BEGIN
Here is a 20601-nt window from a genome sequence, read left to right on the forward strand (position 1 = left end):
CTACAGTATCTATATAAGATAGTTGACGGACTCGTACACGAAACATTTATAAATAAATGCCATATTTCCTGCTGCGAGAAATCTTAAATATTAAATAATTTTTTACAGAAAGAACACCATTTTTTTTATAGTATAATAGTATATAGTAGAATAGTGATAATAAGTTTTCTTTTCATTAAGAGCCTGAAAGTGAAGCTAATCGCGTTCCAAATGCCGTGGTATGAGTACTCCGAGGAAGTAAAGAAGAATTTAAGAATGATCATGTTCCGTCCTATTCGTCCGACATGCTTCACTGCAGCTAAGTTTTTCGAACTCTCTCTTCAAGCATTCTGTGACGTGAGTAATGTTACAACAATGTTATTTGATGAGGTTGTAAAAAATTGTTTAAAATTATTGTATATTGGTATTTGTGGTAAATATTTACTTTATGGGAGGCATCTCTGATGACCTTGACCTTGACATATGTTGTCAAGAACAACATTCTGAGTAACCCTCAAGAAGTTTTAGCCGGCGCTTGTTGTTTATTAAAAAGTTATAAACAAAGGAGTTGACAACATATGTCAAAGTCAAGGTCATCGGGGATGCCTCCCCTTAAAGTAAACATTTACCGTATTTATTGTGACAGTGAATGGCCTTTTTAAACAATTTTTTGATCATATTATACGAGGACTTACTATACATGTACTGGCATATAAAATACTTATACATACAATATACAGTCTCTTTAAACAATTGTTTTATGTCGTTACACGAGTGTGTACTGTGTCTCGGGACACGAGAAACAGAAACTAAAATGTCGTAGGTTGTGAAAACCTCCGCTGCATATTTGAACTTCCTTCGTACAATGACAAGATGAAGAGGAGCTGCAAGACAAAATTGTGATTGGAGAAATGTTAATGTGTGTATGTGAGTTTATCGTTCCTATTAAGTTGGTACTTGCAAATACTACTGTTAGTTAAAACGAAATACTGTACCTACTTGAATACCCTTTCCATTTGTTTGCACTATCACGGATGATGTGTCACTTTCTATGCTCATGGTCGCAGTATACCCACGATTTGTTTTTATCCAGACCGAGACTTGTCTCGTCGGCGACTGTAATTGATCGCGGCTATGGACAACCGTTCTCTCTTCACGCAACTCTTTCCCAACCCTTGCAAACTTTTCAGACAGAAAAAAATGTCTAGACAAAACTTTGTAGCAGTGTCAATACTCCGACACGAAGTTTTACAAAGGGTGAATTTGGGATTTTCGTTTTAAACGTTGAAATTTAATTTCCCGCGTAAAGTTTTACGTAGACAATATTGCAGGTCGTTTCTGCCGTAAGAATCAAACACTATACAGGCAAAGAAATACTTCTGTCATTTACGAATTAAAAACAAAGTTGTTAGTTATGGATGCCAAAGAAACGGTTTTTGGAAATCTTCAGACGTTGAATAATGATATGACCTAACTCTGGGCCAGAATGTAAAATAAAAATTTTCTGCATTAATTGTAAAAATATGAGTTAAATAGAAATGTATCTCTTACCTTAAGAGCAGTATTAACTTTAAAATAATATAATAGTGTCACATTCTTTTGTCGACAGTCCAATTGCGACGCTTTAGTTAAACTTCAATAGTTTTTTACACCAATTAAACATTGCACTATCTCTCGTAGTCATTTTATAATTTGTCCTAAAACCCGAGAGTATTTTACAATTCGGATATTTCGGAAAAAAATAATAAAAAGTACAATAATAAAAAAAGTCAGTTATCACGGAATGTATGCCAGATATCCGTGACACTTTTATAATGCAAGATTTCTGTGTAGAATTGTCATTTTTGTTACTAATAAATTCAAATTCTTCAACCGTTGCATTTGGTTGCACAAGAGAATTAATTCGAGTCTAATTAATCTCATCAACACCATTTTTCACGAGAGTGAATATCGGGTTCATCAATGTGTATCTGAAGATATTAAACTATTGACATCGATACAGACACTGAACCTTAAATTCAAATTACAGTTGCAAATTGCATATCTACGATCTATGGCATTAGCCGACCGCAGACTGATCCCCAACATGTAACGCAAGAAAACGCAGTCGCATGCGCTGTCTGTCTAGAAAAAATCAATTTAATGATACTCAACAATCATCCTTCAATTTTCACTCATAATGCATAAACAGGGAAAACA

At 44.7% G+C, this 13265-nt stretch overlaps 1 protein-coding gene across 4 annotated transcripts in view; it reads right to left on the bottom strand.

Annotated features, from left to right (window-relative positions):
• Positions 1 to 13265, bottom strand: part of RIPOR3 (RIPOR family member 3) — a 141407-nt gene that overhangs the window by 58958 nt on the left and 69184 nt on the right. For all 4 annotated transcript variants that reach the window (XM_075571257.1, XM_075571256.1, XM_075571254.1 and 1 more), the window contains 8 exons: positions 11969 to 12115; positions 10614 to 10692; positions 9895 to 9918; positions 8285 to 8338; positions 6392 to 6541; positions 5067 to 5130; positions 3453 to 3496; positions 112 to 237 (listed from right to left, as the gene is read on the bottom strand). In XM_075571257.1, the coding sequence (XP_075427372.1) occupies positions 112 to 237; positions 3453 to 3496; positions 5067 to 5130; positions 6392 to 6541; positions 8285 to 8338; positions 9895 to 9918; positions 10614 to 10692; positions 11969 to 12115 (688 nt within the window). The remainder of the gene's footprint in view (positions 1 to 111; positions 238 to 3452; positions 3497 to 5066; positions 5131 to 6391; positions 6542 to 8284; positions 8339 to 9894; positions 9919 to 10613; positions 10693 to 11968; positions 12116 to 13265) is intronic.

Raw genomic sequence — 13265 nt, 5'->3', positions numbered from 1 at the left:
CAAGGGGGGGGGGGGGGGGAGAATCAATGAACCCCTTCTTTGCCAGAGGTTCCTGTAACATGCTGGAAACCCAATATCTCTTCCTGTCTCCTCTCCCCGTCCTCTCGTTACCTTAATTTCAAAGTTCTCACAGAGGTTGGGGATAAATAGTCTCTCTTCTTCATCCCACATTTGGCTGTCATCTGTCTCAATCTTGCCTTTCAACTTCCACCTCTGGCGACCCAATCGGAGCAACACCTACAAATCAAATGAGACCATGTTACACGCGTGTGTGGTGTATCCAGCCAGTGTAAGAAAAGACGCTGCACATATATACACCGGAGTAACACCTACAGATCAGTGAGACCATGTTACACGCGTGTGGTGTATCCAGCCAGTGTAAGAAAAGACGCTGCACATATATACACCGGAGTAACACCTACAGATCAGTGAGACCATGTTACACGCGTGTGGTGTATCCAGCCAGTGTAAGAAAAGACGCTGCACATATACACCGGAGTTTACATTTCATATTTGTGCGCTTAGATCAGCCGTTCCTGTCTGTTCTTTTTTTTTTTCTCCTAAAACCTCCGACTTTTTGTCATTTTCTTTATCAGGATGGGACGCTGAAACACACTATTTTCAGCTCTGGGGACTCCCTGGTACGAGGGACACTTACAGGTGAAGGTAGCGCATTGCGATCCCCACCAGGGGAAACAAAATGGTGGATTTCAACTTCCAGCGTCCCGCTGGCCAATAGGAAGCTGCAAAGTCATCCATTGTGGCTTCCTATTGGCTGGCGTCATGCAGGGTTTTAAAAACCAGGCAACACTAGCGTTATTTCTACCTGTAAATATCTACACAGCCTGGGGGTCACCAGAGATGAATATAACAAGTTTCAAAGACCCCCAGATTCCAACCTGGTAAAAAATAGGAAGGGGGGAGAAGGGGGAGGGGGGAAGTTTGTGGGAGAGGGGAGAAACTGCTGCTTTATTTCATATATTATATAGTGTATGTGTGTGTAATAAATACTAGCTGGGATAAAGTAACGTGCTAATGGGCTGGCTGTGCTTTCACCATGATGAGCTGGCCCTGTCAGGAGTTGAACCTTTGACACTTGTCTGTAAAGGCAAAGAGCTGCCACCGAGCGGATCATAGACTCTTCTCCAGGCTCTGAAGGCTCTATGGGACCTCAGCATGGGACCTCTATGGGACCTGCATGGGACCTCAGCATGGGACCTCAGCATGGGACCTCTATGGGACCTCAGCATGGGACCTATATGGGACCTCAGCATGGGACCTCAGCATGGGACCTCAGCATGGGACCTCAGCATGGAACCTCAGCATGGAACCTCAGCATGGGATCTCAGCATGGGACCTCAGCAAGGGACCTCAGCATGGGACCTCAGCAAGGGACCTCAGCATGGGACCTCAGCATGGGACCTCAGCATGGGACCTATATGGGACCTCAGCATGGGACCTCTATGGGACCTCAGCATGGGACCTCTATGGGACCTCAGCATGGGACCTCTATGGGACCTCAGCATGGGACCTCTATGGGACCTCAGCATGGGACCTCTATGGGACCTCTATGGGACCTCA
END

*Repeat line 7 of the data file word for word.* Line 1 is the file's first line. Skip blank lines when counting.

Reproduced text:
CAAGGGGGGGGGGGGGGGGAGAATCAATGAACCCCTTCTTTGCCAGAGGTTCCTGTAACATGCTGGAAACCCAATATCTCTTCCTGTCTCCTCTCCCCGTCCTCTCGTTACCTTAATTTCAAAGTTCTCACAGAGGTTGGGGATAAATAGTCTCTCTTCTTCATCCCACATTTGGCTGTCATCTGTCTCAATCTTGCCTTTCAACTTCCACCTCTGGCGACCCAATCGGAGCAACACCTACAAATCAAATGAGACCATGTTACACGCGTGTGTGGTGTATCCAGCCAGTGTAAGAAAAGACGCTGCACATATATACACCGGAGTAACACCTACAGATCAGTGAGACCATGTTACACGCGTGTGGTGTATCCAGCCAGTGTAAGAAAAGACGCTGCACATATATACACCGGAGTAACACCTACAGATCAGTGAGACCATGTTACACGCGTGTGGTGTATCCAGCCAGTGTAAGAAAAGACGCTGCACATATACACCGGAGTTTACATTTCATATTTGTGCGCTTAGATCAGCCGTTCCTGTCTGTTCTTTTTTTTTTTCTCCTAAAACCTCCGACTTTTTGTCATTTTCTTTATCAGGATGGGACGCTGAAACACACTATTTTCAGCTCTGGGGACTCCCTGGTACGAGGGACACTTACAGGTGAAGGTAGCGCATTGCGATCCCCACCAGGGGAAACAAAATGGTGGATTTCAACTTCCAGCGTCCCGCTGGCCAATAGGAAGCTGCAAAGTCATCCATTGTGGCTTCCTATTGGCTGGCGTCATGCAGGGTTTTAAAAACCAGGCAACACTAGCGTTATTTCTACCTGTAAATATCTACACAGCCTGGGGGTCACCAGAGATGAATATAACAAGTTTCAAAGACCCCCAGATTCCAACCTGGTAAAAAATAGGAAGGGGGGAGAAGGGGGAGGGGGGAAGTTTGTGGGAGAGGGGAGAAACTGCTGCTTTATTTCATATATTATATAGTGTATGTGTGTGTAATAAATACTAGCTGGGATAAAGTAACGTGCTAATGGGCTGGCTGTGCTTTCACCATGATGAGCTGGCCCTGTCAGGAGTTGAACCTTTGACACTTGTCTGTAAAGGCAAAGAGCTGCCACCGAGCGGATCATAGACTCTTCTCCAGGCTCTGAAGGCTCTATGGGACCTCAGCATGGGACCTCTATGGGACCTGCATGGGACCTCAGCATGGGACCTCAGCATGGGACCTCTATGGGACCTCAGCATGGGACCTATATGGGACCTCAGCATGGGACCTCAGCATGGGACCTCAGCATGGGACCTCAGCATGGAACCTCAGCATGGAACCTCAGCATGGGATCTCAGCATGGGACCTCAGCAAGGGACCTCAGCATGGGACCTCAGCAAGGGACCTCAGCATGGGACCTCAGCATGGGACCTCAGCATGGGACCTATATGGGACCTCAGCATGGGACCTCTATGGGACCTCAGCATGGGACCTCTATGGGACCTCAGCATGGGACCTCTATGGGACCTCAGCATGGGACCTCTATGGGACCTCAGCATGGGACCTCTATGGGACCTCTATGGGACCTCA